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Monthly Archives: June 2010

The UK government has a problem with its budget and the deficit of the budget is the most pressing issue of this parliament. Anyone that does not acknowledge that is gravely mistaken and not in touch with the problems that face the UK’s government at the moment. This was a key issue at the recent general election and an issue that there was consensus about, in so much as there was cross party agreement that it must be dealt with. The dispute at the election was about when and how to deal with the issues.

The Conservative Party argued that the deficit should deal with by cutting spending, from the moment they assumed office by £6billion. This they argued was a down payment to prevent worse pain further down the road. They gave very little detail about what they would cut, and they even promised a series of tax cuts as well to add some confusion, but the message was clear, they had no issue with cutting budgets now. The counter argument came from the then governing Labour Party and the Liberal Democrats, that at the moment the government needs to do more to support the economy and enable more growth, before its own cuts would begin in 2011. The Liberal Democrat leader, Nick Clegg, had at numerous points of this debate had used his adopted city of Sheffield to strengthen the case for holding the cuts back. These warnings had gone so far as claiming there could be riots if people in his city voted against cuts, by voting either Labour or Lib Dem, were the ones who suffered the most at the hands of Tory cuts.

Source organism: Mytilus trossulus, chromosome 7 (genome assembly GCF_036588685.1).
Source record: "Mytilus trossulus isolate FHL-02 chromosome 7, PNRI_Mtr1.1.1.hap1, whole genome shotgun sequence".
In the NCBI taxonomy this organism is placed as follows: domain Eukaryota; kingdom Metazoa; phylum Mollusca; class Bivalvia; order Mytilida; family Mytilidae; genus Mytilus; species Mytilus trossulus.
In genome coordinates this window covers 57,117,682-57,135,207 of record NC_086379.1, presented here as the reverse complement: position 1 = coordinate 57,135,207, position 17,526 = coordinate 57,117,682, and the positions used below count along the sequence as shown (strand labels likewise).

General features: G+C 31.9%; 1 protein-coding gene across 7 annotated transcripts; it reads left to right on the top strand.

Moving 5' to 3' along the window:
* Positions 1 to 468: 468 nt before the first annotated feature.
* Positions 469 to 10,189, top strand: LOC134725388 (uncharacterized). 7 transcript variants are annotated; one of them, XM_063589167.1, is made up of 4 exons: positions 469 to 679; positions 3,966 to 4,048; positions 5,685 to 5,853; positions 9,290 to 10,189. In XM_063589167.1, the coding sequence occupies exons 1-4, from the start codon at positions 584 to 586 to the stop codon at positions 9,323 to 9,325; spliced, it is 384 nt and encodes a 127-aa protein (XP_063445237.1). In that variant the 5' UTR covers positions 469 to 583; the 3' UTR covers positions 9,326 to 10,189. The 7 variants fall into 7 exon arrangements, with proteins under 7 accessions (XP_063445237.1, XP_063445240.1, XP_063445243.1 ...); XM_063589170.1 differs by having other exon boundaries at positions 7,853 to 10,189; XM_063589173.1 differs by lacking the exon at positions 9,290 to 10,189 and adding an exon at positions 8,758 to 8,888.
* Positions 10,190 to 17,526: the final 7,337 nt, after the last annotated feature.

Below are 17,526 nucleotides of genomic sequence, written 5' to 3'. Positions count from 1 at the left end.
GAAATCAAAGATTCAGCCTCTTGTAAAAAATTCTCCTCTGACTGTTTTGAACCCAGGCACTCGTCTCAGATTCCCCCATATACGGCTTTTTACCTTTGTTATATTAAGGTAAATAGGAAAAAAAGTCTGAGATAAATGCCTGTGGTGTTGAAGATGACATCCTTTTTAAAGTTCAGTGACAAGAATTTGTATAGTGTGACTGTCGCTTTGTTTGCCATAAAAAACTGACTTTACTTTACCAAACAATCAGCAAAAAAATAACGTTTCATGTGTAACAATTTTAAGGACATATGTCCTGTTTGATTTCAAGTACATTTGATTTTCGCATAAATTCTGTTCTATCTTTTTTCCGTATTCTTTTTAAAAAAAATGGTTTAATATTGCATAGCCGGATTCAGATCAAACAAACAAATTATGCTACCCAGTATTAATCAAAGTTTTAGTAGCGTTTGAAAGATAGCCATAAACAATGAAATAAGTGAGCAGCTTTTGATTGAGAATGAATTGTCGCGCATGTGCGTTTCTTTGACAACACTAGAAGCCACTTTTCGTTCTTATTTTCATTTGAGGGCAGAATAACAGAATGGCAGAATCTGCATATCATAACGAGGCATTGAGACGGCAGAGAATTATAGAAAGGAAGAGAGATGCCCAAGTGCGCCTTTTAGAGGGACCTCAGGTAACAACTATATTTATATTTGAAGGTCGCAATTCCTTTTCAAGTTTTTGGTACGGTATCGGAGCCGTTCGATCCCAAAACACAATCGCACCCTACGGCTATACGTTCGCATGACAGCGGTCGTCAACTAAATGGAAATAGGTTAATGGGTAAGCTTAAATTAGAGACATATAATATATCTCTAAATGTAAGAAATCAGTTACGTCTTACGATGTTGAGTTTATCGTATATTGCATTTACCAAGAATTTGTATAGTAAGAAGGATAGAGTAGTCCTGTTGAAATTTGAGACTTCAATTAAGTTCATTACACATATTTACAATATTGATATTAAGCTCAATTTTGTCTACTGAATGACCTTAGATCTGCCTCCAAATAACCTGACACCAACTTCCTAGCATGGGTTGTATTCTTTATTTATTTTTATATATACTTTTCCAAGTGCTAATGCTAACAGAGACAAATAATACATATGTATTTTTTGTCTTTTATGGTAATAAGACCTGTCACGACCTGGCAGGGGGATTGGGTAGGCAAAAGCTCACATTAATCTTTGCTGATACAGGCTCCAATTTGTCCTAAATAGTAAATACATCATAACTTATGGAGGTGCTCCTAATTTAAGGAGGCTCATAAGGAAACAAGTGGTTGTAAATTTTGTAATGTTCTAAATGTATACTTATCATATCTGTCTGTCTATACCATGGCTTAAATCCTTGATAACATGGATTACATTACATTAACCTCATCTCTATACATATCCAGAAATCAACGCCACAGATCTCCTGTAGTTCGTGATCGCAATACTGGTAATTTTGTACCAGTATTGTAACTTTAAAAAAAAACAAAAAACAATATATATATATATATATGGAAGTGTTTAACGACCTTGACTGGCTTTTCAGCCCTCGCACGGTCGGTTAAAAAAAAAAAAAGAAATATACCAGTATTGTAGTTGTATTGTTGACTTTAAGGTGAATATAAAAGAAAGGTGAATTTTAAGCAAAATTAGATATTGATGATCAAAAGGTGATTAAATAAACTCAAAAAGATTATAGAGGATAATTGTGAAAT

There was a hope that the Tories being in coalition with a party that is or at least was, against cutting the economy this year would hold back the worst of their excesses. This hope or belief was held up by the rhetoric that Nick Clegg, himself a Sheffield MP, was using throughout this period. However, rhetoric, like talk of attacking the Tories VAT tax bomb, and Clegg talked of riots by his constituents, if they were unfairly targeted for cuts, ended as soon as Cameron waived the carrot of power at Clegg. Why is this? Why have the same party in a matter of weeks changed from investors, supporting government aided growth, favouring the age of austerity. It seems they are either incompetent or dishonest, or perhaps both.

The Lib Dems claim that they were not aware that the government accounts were as bad as they are. This talk would suggest that the outgoing labour government had not accounted for its spending, despite the fact there was a budget laying out all public spending for all to see. They even claim that in the case of Sheffield Forgemasters that, it was just spending in marginal constituencies, as a form of electoral bribery, which is quite some claim that needs to be dealt with the utmost seriousness. It also exploits the wider public’s ignorance at the political geography of Sheffield. Not only is there only one non-Labour MP in the area (Clegg), the actual constituency where Forgemasters resides is Sheffield Brightside, home to former minister David Blunkett, where it is fair to say the Labour vote is weighed, not counted. How does this amount to political bribery?